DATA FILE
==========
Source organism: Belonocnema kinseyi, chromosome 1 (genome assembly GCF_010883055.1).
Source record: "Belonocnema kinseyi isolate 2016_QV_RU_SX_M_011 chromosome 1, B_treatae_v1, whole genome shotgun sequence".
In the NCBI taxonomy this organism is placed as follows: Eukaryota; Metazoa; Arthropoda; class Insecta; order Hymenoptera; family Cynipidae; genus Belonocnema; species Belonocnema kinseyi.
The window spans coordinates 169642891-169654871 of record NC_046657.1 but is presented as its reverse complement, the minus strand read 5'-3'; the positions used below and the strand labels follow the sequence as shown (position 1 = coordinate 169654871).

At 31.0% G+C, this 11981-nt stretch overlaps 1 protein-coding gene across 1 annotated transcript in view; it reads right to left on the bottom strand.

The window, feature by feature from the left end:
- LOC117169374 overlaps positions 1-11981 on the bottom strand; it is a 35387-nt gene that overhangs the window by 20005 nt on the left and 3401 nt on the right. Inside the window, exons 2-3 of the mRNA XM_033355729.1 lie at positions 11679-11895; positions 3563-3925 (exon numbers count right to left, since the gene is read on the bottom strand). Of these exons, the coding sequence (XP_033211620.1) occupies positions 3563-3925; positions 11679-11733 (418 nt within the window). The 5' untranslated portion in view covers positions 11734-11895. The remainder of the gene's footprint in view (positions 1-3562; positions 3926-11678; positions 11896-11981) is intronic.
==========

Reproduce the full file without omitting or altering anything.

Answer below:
Source organism: Belonocnema kinseyi, chromosome 1 (genome assembly GCF_010883055.1).
Source record: "Belonocnema kinseyi isolate 2016_QV_RU_SX_M_011 chromosome 1, B_treatae_v1, whole genome shotgun sequence".
In the NCBI taxonomy this organism is placed as follows: Eukaryota; Metazoa; Arthropoda; class Insecta; order Hymenoptera; family Cynipidae; genus Belonocnema; species Belonocnema kinseyi.
The window spans coordinates 169642891-169654871 of record NC_046657.1 but is presented as its reverse complement, the minus strand read 5'-3'; the positions used below and the strand labels follow the sequence as shown (position 1 = coordinate 169654871).

At 31.0% G+C, this 11981-nt stretch overlaps 1 protein-coding gene across 1 annotated transcript in view; it reads right to left on the bottom strand.

The window, feature by feature from the left end:
- LOC117169374 overlaps positions 1-11981 on the bottom strand; it is a 35387-nt gene that overhangs the window by 20005 nt on the left and 3401 nt on the right. Inside the window, exons 2-3 of the mRNA XM_033355729.1 lie at positions 11679-11895; positions 3563-3925 (exon numbers count right to left, since the gene is read on the bottom strand). Of these exons, the coding sequence (XP_033211620.1) occupies positions 3563-3925; positions 11679-11733 (418 nt within the window). The 5' untranslated portion in view covers positions 11734-11895. The remainder of the gene's footprint in view (positions 1-3562; positions 3926-11678; positions 11896-11981) is intronic.